Similarly, you need to choose carefully the material for the base of your crosscut sled. Ideally, the base should be strong enough to support the stock and soft enough for the blade. A hardwood base, for example, will increase the wear and tear of the saw blade. A very soft base, on the other hand, will bend inwards due to the pressure of the stock and may pinch the blade.
So, the best material for the base of a table saw sled is baltic birch plywood or MDF as they are neither too hard nor too soft.
Why use a crosscut sled?
A crosscut jig or sled is important because it eliminates the contact of your workpiece with the table saw. As a result, you do not have to worry about the smoothness of the surface of the stock when cutting. The sled takes care of that. Also, the jig ensures that your workpiece remains stationary during the cut. In other words, instead of the workpiece moving, you move the sled. This keeps the workpiece aligned perfectly all the time.
Table saw sleds are perfect jigs for making any kind of straight crosscut on small and large stocks. They also make it easier and quicker for you to make accurate repeated cuts all the time. You can build a cross-cut sled for your table saw or buy one. The video below will show you step by step how to make crosscut sled using plywood.
However, if you wish to buy a ready-made sled, I would recommend the Rockler tablesaw crosscut sled. This jig brings accuracy in the miters and crosscuts you make on workpieces of different sizes. The only caveat is that your table saw must have standard miter grooves for the runners on this sled to fit.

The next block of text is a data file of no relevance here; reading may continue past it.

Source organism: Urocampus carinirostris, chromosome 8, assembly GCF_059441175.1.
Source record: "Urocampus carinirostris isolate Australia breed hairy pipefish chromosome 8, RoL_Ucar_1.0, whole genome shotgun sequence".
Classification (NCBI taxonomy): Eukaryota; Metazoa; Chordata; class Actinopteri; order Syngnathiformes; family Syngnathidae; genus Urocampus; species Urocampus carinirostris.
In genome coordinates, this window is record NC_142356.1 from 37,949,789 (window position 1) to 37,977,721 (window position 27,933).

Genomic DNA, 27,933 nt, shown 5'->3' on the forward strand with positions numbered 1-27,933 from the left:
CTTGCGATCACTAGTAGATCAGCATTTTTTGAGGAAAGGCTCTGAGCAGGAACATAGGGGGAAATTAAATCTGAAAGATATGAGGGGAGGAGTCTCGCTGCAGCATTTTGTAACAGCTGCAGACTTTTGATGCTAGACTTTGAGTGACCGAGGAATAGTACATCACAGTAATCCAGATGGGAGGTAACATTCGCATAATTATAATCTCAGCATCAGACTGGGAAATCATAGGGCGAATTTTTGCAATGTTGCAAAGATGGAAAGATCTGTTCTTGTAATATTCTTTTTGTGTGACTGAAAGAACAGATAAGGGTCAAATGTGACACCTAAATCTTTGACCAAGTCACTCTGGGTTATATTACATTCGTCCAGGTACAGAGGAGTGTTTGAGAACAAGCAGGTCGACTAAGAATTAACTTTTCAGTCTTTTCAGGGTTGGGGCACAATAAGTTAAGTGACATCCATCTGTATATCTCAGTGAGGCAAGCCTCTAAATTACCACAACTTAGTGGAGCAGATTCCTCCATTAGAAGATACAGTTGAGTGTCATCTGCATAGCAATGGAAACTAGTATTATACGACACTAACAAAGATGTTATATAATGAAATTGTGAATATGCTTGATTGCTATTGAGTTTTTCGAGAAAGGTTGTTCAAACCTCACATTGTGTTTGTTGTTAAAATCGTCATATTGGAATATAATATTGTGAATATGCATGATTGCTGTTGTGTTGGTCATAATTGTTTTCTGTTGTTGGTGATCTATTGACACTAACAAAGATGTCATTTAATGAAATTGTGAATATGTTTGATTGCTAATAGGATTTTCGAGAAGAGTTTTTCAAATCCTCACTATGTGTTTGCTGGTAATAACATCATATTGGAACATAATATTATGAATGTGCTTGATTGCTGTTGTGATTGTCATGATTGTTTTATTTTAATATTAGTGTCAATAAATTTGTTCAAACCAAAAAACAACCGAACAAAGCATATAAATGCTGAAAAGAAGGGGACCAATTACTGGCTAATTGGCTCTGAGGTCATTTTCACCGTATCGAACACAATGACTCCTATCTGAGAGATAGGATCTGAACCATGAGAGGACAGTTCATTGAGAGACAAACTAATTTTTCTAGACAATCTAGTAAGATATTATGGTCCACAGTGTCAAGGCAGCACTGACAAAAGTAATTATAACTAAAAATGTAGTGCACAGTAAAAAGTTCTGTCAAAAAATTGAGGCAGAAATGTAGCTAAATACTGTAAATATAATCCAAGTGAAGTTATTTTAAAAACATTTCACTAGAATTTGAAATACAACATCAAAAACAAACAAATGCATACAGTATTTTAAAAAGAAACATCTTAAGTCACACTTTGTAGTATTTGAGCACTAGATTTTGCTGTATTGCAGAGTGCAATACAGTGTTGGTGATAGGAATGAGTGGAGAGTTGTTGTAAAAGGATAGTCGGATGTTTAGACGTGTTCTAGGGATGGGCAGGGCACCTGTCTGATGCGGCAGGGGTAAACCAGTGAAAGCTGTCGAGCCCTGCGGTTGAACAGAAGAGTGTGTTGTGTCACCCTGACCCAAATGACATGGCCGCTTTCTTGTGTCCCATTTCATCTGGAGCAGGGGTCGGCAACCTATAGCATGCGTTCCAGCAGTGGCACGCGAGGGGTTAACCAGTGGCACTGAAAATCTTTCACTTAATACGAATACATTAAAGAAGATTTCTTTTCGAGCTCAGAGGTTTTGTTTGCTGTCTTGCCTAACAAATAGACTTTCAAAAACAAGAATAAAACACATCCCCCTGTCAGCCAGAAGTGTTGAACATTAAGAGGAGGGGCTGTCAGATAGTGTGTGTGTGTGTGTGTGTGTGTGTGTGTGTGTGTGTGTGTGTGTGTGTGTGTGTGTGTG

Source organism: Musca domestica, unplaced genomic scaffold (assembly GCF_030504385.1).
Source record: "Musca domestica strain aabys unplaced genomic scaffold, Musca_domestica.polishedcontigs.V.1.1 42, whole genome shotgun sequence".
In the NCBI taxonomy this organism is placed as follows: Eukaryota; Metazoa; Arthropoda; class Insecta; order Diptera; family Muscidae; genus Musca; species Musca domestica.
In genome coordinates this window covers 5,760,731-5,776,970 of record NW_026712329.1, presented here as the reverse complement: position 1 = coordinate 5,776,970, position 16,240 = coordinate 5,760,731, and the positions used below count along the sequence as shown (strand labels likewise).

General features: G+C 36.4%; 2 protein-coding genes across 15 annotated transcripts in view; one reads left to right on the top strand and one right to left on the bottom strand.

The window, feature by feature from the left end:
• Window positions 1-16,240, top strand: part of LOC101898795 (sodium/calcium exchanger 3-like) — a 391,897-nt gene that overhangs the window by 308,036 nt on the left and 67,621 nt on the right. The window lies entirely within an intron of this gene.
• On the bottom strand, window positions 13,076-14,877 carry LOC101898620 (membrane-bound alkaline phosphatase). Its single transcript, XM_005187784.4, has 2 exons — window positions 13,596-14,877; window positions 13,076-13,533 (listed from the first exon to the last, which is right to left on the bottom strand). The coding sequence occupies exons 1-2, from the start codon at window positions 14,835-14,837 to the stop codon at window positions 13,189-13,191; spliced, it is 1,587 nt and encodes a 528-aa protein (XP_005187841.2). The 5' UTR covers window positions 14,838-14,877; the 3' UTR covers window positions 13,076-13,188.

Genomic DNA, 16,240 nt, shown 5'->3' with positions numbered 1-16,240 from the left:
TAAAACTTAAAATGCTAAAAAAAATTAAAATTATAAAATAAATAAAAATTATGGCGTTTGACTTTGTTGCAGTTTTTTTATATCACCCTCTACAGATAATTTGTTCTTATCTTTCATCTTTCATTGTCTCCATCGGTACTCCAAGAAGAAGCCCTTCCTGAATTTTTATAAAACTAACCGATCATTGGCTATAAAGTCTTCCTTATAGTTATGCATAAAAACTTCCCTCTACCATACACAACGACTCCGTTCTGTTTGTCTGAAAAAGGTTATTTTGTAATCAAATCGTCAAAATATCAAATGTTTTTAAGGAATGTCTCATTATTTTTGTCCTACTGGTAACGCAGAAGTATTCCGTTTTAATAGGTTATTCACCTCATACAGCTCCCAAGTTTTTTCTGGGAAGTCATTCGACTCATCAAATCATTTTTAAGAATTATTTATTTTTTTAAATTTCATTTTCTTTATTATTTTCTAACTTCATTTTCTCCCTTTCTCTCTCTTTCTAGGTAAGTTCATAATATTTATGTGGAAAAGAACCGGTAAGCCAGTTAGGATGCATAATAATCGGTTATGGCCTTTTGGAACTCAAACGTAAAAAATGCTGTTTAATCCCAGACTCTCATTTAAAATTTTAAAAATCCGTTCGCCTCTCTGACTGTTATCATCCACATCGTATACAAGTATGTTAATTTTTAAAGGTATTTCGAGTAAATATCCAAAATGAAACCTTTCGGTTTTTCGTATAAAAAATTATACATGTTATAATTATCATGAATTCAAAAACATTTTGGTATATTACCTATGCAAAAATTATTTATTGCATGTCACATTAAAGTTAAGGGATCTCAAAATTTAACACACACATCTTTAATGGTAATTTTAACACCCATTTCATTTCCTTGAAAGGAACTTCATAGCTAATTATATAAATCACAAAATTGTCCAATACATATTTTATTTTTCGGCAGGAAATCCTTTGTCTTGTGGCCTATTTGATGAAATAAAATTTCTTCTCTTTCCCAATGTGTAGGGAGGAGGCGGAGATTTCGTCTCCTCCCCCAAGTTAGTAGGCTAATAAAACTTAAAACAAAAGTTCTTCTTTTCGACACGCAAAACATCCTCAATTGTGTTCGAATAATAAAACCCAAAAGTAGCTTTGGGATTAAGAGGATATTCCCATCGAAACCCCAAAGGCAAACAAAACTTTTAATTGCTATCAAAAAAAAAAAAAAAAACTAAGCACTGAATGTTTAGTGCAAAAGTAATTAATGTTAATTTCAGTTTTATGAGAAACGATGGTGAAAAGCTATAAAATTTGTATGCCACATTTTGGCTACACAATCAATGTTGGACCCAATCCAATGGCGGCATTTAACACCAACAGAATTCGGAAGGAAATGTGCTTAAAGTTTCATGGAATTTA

Video: How to make a table saw crosscut sled
2. Zero Clearance Throat Plate
A table saw throat plate is the removable cover at the center of the tablesaw surface with a slot at the center through which the table saw blade protrudes. This plate makes it easy to access the blade arbor for blade changes.
Typically, a stock table saw throat plates has a wide slot to accommodate different types of blades. Unfortunately, this wide slot does not provide support to your workpiece at the bottom just right next to the blade. As a result, you might get nasty tear outs on your cuts resulting in poor quality cuts. Luckily, you can solve this problem by using a custom zero clearance throat plate or insert.
What is a zero clearance throat plate?
A zero clearance throat plate is simply a table saw insert plate with a slot just as wide as the blade’s kerf. It leaves no gap on both sides of the blade thereby providing support to the fibers on the underside of your workpiece.